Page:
A photoshop sketch of one perspective of the debate on book-as-vessel vs book-as-object.
And in related news – look what I found at Pulp Fiction bookstore today!
ETA: Dagnabbit! I thought I’d scrape in on time – it isn’t even 11pm and the new topic is up!
Some people say the nursery rhyme “ring-a-ring-a-rosies” is about the Black Death, but I think it’s perfectly obvious from the second verse that it’s all about a plague of zombies.
The illustration is a direct homage to and heavily referenced from a number of Molly Brett’s illustrations for Underneath a Mushroom: A Second Joy-Book of Juvenile Verse compiled by John R. Crossland and first published 1934 (given to me by a friend who learned my tastes very quickly, though I note the book is rather heavier on fairies than living dead). The words are hand-lettered, but based on the font in the book.
The picture is dip pen and ink on typing paper, but the background here is a scan from a blank page of Underneath a Mushroom.
An illustration for the fairytale “The Goose Girl”. Curdkin has been tormenting the main character, so she calls out “Wind, wind, blow today, carry Curdkin’s cap away!”, and it does. I had two ideas for this, one for each half of the rhyme, but someone asked me last night whether something I was working on was “one of my girls, looking pensively into the distance”, so I went with Curdkin!
The picture is in scratchboard, with colour and letters added in Photoshop. Here is the black and white version:
The new header image is a close-up from a version of the project (almost finished!) on which I am working.
Stories about selkies rarely end happily. They’re as bad as Arthurian legends – I almost always know how they are going to end. In that context the picture above (ink pen and wash, adulterated in photoshop) looks more bleak than sassy, although it was the culmination of a series of scribbles of selkies dive-bombing into the water with their seal-skins tied around their necks like kids playing superheroes. Still, I like it and may rearrange it so that it works as a frame or title.
Just so you’re warned, the second picture contains mild fairytale nudity… Continue reading
A chain of paperdolls, seven sisters (the seventh is on the side and back of the canvas), a selection from the 12 dancing princesses, multiple roses, a four-leaf clover, multiple media. The shamrock is for the multiple leaves, and for the music and where two of my names are from, and because March is coming.
I painted the background in acrylic and impasto medium. The green and pink were too candy-nasty so I toned it down with brown and ochre pastel in gell medium. The chain of dancers were cut out of folded paper. I printed out sheet music (“I’ll take you home, Kathleen”) and used gell medium to paste strips across the dancers, then pasted them down on the canvas with more gel medium and trimmed the edges. I decided to keep the last dancer with my pencil sketch, and she is wrapped around to the back. I went over them again with the sepia pastel/medium mix and added colour with the same mix and rubbing pastel on with my finger, which I then coated with fixative before coating the whole canvas with another dose of pastel and gell medium.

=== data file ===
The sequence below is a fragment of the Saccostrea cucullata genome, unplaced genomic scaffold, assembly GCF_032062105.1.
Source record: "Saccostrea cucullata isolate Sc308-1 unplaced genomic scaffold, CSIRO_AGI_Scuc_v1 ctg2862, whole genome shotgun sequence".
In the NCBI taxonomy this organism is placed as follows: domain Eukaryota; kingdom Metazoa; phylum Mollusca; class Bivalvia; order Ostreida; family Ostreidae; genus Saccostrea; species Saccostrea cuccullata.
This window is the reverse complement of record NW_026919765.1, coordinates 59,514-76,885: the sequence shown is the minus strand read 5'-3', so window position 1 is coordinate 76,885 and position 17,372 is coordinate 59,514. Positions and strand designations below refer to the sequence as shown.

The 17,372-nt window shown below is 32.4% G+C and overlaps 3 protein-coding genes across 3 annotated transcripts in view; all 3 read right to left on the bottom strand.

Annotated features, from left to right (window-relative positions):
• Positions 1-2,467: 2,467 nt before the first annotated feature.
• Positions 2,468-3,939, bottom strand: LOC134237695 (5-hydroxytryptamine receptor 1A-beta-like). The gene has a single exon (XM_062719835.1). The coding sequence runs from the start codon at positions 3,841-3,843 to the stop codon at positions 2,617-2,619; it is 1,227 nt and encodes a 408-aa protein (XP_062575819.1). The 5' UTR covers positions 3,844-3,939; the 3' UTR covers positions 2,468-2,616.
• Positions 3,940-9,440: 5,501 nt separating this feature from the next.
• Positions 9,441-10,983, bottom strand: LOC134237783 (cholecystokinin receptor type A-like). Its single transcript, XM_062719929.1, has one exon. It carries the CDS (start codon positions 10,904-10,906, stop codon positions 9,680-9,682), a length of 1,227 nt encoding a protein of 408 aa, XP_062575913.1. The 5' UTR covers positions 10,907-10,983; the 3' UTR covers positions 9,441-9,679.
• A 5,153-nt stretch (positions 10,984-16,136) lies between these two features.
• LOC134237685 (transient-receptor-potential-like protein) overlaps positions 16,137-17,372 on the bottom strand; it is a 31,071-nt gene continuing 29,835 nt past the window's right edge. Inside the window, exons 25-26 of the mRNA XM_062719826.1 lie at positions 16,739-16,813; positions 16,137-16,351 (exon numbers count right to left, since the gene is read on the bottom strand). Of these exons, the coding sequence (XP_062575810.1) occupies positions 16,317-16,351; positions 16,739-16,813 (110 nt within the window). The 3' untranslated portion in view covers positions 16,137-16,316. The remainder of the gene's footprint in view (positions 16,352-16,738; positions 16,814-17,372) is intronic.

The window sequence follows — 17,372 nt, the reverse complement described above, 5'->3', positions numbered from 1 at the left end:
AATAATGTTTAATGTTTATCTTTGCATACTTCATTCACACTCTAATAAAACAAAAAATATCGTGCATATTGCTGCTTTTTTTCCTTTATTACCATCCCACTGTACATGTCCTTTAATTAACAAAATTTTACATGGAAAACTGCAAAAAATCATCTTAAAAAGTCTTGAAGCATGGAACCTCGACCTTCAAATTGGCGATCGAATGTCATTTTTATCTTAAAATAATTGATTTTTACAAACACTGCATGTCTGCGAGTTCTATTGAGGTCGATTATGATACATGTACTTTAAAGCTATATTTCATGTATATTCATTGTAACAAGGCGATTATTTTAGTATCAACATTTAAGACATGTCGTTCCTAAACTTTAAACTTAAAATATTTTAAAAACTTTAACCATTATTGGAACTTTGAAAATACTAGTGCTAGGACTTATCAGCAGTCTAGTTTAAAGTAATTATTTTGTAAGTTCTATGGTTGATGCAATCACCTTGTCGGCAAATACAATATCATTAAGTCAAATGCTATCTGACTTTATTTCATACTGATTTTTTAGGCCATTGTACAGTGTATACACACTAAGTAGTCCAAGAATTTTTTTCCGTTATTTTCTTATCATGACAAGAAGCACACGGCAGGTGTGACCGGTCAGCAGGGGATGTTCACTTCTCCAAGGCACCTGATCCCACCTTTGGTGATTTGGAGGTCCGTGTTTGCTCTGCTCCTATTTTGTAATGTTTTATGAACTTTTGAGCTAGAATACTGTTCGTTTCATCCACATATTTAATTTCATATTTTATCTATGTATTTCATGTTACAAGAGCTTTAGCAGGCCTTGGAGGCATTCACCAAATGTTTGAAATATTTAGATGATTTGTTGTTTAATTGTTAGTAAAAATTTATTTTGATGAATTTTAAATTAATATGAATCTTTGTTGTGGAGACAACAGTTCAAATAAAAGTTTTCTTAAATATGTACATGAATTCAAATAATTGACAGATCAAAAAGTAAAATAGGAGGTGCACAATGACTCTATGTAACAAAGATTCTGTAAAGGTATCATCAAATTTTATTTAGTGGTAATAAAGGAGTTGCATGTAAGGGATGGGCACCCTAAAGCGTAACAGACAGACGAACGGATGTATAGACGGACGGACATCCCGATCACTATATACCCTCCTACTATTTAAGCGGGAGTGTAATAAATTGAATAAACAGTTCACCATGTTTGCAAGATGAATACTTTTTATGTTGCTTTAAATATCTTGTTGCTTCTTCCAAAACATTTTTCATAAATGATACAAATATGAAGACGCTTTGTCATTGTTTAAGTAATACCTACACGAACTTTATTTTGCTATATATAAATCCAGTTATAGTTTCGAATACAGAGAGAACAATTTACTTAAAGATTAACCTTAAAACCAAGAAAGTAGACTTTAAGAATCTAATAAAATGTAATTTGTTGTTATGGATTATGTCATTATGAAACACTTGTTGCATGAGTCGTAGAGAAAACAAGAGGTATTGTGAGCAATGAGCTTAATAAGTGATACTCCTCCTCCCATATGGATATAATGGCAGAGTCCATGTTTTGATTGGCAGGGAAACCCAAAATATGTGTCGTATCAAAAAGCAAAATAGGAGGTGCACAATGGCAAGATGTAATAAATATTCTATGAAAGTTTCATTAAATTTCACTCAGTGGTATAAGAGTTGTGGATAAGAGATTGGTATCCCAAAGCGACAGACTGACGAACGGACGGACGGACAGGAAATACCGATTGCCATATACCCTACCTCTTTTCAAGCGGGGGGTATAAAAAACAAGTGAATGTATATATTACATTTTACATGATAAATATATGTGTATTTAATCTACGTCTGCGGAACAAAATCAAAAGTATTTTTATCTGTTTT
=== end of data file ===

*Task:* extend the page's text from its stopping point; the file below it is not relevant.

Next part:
The main figure was transferred from a quick sketch (referring to the bathroom mirror) onto white sketch paper and coloured with pastel in gell medium. The yellow top is from the back page of the sheet music, coloured and tortured in photoshop to age it and then treated with fixative (which made the paper a little bit crispy). Shadows were added with pastel, and I painted the details and the shamrock.
The colours are more pastel than I like and the main figure should probably be a little further into the picture. I’m also struggling with getting good colour reproductions on this scanner, so if anyone knows of a good tutorial on adjusting colours in photoshop, I’m all ears – there’s a strong lemon-yellow on that top I can’t quite catch.
As ever, comments and criticism are very welcome!
This was painted in my pocket Moleskine sketchbook while at Runaway Bay with my family for 2/3 of the Australia Day weekend: the background was stained with a teabag and the figure painted in with very strong instant coffee. The tea is effective. The coffee is… pungent. If you click on the picture and go to the Flickr page, there is a link to the non-photoshopped version.
This picture, which is not-a-portrait-of-my-mother was painted subsequent to finding out the Illustration Friday theme, and was therefore a possible entrant (larger version beyond the link on Flickr):
And this is an illustration for any number of fish stories, made with paint and newspaper and tracing paper (I was feeling very self-sufficient by this stage, particularly as I had no scissors or glue). They may become my April header:
As ever, comments, critiques and advice are very welcome.
Here is this week’s Illustration Friday contribution, digitally drawn and coloured. I am still messing about in Photoshop, getting comfortable with it.
The picture is a little gory, but is an illustration of a parlour trick/joke my mother taught me.
Here is another version in a rather different style:
This week’s theme is “100%”, and the illustration is “Fear of Success”. It isn’t always a good idea to give 100%. Born of reading Neil Fiore and being annoyed with my Collins daily quotation desk calendar (yes, already). Every day I look forward to writing snarky rejoinders to the inspirational quotes in red biro at the bottom of the page.
I drew this on the wacom tablet in photoshop. I am still learning to use both. The brushes came with the program and the texture is from a photo I took of paint and water draining across a footpath.